Because of the serif, these letters also will require you to be extra careful with spacing. You’ll need more room, for instance, to accommodate the serif on either side of an A.

A sans serif typeface, by contrast, lacks ornamentation. These letters are clean and modern in their feel. They work well for simple and direct statements or words where clarity is critical.

Learn How to Mimic Typewriter Lettering

Some clients will ask for tattoo lettering fonts that mimic the look of an old-fashioned typewriter. This can be a playful approach to tattoo art because the final result should look like a type bar printed a letter directly on someone’s skin.

But you’ll need to master the nuances of typewriter lettering to make it look convincing. Classic typewriter lettering will have a serif attached to the edges of letters. These small details give character to the letters and help them stand out from the background.

If you’ve ever used an old typewriter, you’ll know that the letters also have some inconsistency depending on the amount of ink. Your client may want your lettering to mimic that look, too.

Practice changing the intensity of each stroke so you can create soft areas where the ink seems to fade out. Plan on letting the ink bleed at other points. And the typewriter style is a rare instance where some unevenness in the letter spacing may help create a more authentic look. 

Sketch Your Ideas First

Before you commit to a lettering tattoo design, take the time to sketch it out. Doing this will help train your hand to capture the curves, lines, and edges of the letters effectively. You’ll also be able to catch potential design flaws.

For instance, you might notice that a particular typeface looks distracting due to its embellishments. Consider mapping out the same lettering using a few different typefaces so your client can see the options.

Consider the spacing of letters and where the tattoo will sit on the human skin. Tattoos on fingers, hands, and feet may fade more quickly. Be sure that your client is aware of the pluses and minuses of different locations before proceeding. 

You can include sketches along with fully resolved tattoo drawings and images on your website, too. This will give potential clients a window into your process and give you credibility as a tattoo artist.

Know the Meaning of the Words

While it might be tempting to do whatever a client wants, make sure you understand what you’ll be inking. Terms or phrases that are offensive won’t help your portfolio or reputation as a tattoo artist.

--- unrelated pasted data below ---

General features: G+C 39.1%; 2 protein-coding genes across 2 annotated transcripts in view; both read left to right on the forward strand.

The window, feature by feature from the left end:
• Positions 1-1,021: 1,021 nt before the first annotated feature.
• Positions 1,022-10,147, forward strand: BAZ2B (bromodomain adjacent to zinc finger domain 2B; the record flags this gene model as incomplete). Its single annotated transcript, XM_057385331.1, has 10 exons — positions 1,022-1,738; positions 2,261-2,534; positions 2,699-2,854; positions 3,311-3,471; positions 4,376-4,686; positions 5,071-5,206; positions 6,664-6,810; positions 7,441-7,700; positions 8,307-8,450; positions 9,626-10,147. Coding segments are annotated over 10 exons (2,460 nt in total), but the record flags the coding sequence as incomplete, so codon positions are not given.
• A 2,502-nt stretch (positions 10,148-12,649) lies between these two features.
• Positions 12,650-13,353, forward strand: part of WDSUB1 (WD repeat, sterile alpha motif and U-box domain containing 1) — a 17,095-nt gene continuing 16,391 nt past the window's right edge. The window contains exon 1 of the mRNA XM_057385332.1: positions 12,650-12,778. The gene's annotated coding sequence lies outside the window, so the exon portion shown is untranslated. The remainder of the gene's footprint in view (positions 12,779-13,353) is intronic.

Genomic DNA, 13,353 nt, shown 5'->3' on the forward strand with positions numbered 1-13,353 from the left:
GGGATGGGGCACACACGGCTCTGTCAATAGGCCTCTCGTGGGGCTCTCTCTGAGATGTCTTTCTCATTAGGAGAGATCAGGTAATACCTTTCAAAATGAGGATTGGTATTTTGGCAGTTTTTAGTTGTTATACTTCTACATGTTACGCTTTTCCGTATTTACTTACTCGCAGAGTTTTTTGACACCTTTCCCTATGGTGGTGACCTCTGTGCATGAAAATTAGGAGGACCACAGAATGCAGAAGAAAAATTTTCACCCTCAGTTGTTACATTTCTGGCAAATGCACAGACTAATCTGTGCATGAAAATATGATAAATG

And, of course, be certain you are clear on the proper spelling of the word or phrase. A misspelled word or sentence with improper punctuation will be an embarrassment for the client. And it’s not exactly an easy problem to fix, making it an embarrassment for you, too.

Always be sure your client has agreed to your design before moving forward. You may need to do some convincing if you notice an error that should be corrected.

Avoid Tattoos That Are Too Small

If a client wants a small tattoo, proceed with caution. Small tattoos may sound appealing since they won’t require as much space, but not every design works well on a smaller scale. Know that it may be worthwhile to try to convince your client to scale up their idea. 

That’s because working at too small of a scale can cause tattoo lettering fonts to look cramped. And in some cases, those letters can be difficult to read, especially if the lines are heavy. For letters with heavier strokes, the lines and overall results can look muddy.

Ultimately, if you can avoid these tattooing pitfalls, you’ll set yourself up for success. You can join the 27 million Americans who are starting their own businesses and build a tattoo business. Or you can join an established studio where you can learn from fellow artists and hone your skills. 

Learn Tattoo Lettering 

Stepping up your game with tattoo lettering will translate to a better portfolio and a bigger client list. Master the necessary techniques to create cursive, hammer out capitalized letters, or craft a more organic form of lettering. Sketch out your ideas first and work with every client to ensure that the spelling, grammar, and scale work well.

Ready to start your career as a tattoo artist? Contact us and we can help!